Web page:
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High Court refuses to condemn US drone strikes

9 January 2013 by

military-drone-spy-008R (Khan) v Secretary Of State For Foreign & Commonwealth Affairs [2012] EWHC 3728 (Admin) (21 December 2012) – Read judgment

In this unsuccessful application for permission to apply for judicial review, the Claimant sought to challenge the Defendant’s reported policy of permitting GCHQ employees to pass intelligence to the US for the purposes of drone strikes in Pakistan.  The Claimant’s father was killed during such an attack in March 2011.

The Claimant alleged that by assisting US agents with drone strikes, GCHQ employees were at risk of becoming secondary parties to murder under the criminal law of England and Wales and of conduct ancillary to war crimes or crimes against humanity contrary to international law.  The Claimant sought declaratory relief to that effect and also sought a declaration that the Defendant should publish a policy addressing the circumstances in which such intelligence could be lawfully disseminated. [paragraph 6]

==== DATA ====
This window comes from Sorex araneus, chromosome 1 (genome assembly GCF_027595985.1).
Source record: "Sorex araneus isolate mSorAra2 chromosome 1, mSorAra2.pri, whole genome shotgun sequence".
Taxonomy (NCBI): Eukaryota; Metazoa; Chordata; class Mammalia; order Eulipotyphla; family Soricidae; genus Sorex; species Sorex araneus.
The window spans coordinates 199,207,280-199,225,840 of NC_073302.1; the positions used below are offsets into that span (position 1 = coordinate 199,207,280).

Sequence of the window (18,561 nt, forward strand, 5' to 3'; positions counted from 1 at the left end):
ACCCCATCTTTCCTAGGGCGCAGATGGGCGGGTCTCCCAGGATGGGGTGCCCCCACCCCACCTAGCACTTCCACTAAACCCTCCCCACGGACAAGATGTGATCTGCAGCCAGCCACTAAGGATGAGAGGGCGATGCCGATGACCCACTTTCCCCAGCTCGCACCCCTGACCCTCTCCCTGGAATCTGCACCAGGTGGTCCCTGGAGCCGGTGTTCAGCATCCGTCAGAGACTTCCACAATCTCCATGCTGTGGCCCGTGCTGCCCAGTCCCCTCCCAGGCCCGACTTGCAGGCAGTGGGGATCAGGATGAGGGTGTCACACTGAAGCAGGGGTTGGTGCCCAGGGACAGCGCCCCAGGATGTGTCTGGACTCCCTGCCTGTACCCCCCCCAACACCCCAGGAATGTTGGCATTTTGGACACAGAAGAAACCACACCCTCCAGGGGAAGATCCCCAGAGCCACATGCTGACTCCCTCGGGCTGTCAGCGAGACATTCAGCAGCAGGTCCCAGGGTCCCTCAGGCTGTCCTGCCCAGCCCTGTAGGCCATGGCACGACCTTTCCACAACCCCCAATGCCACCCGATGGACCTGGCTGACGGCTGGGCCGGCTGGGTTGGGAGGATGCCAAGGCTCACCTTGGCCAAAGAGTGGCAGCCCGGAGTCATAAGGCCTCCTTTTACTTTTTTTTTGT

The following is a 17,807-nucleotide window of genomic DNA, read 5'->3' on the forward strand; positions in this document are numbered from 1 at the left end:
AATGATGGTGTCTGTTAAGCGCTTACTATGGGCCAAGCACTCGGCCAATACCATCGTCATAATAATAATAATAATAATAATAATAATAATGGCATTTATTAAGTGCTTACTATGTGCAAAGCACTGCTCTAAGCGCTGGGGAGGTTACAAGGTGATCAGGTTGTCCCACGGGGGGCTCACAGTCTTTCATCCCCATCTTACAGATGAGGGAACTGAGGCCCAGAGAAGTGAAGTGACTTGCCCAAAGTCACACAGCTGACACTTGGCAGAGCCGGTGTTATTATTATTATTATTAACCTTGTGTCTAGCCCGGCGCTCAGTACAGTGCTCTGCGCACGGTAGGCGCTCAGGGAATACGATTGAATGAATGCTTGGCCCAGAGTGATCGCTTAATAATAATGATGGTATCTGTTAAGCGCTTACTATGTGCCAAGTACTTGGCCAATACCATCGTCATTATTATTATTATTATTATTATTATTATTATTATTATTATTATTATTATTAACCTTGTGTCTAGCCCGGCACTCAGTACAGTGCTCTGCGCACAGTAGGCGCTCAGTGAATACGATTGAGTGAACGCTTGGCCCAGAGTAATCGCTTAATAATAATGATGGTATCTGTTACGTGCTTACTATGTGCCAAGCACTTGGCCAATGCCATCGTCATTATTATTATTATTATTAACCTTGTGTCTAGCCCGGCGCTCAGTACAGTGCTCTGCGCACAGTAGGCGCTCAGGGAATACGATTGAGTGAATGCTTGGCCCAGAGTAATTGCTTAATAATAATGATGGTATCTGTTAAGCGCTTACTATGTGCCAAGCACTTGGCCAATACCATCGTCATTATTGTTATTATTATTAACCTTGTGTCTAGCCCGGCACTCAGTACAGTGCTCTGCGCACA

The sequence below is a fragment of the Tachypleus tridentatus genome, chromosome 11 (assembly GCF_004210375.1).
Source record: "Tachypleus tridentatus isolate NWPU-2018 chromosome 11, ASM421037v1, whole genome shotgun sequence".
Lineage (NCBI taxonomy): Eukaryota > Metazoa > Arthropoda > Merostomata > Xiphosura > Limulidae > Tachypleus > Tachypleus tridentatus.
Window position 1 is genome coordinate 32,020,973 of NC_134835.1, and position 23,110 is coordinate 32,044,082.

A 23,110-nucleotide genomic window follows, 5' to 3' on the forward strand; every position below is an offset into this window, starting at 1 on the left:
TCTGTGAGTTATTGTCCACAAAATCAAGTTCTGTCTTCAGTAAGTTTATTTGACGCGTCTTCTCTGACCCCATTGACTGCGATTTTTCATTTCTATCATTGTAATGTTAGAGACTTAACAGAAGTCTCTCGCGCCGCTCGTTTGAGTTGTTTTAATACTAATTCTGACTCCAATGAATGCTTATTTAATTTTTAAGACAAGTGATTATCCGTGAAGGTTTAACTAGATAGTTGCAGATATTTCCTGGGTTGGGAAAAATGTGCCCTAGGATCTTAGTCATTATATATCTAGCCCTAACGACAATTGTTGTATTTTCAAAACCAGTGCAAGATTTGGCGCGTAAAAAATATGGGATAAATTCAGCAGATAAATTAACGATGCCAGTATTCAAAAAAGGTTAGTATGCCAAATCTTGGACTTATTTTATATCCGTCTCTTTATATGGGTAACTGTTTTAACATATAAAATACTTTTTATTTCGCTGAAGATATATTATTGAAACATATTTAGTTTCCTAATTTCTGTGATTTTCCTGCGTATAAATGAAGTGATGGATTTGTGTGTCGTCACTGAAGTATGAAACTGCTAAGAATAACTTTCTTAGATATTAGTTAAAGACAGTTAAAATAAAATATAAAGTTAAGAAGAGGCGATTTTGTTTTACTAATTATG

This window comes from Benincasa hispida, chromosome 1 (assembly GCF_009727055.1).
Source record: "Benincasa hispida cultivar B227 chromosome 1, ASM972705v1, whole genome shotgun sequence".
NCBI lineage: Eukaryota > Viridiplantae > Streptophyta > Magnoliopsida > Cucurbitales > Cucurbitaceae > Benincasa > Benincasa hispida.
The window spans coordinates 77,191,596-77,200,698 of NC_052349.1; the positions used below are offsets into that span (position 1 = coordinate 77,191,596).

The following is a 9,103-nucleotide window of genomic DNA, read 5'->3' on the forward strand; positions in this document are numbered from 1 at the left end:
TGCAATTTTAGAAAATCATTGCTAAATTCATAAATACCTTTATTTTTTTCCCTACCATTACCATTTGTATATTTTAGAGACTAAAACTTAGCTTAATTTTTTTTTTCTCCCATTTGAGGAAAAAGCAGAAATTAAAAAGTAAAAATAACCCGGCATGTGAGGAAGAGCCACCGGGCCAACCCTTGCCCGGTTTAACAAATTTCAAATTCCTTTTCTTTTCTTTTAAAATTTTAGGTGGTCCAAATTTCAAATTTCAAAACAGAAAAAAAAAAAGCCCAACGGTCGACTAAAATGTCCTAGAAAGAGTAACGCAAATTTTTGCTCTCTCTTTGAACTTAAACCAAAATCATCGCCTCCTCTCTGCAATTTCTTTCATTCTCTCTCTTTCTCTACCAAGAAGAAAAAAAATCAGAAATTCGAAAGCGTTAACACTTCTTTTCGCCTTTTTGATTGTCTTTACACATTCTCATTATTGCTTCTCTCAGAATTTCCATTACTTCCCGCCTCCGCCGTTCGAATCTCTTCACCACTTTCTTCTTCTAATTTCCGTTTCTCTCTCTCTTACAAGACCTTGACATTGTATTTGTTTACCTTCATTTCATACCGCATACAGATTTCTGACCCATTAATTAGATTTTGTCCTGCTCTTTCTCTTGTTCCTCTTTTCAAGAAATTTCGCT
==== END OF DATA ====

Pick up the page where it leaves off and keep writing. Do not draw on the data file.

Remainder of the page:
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Please stow your rights in the overhead compartment

9 February 2012 by

Stott v Thomas Cook Operators and British Airways Plc [2012] EWCA Civ 66 – read judgment

If you need reminding of what it feels like when the candy-floss of human rights is abruptly snatched away, take a flight.  Full body scanners and other security checks are nothing to the array of potential outrages awaiting passengers boarding an aircraft. Air passengers in general surrender their rights at the point of ticket purchase.

The Warsaw Convention casts its long shadow. It was signed between two world wars, at the dawn of commercial aviation, when international agreement had to be secured at all costs. These strong interests survived the negotiation of the 1999 Montreal Convention, now part of EU law as the Montreal Regulation.